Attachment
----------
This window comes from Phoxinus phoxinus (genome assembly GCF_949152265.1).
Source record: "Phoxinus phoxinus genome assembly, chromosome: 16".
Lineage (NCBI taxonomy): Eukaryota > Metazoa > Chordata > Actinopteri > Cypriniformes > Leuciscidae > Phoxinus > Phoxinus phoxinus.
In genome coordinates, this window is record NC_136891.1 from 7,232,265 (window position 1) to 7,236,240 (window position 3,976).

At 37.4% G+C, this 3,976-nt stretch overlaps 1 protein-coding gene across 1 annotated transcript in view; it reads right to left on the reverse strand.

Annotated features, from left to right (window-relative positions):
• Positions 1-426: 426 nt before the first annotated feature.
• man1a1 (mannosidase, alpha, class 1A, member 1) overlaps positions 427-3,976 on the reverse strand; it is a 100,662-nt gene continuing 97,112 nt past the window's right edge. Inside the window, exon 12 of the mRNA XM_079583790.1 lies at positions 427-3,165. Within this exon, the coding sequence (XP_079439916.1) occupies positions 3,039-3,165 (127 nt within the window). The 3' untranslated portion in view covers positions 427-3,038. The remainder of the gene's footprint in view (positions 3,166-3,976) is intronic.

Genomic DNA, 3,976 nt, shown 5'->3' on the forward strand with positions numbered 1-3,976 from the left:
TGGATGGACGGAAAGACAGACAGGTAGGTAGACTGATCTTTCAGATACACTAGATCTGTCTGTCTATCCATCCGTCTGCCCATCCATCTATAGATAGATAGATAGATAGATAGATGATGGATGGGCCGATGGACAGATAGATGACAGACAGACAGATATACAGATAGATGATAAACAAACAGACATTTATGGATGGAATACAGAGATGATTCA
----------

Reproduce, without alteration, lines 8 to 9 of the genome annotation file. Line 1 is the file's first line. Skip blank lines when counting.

• man1a1 (mannosidase, alpha, class 1A, member 1) overlaps positions 427-3,976 on the reverse strand; it is a 100,662-nt gene continuing 97,112 nt past the window's right edge. Inside the window, exon 12 of the mRNA XM_079583790.1 lies at positions 427-3,165. Within this exon, the coding sequence (XP_079439916.1) occupies positions 3,039-3,165 (127 nt within the window). The 3' untranslated portion in view covers positions 427-3,038. The remainder of the gene's footprint in view (positions 3,166-3,976) is intronic.

Genomic DNA, 3,976 nt, shown 5'->3' on the forward strand with positions numbered 1-3,976 from the left: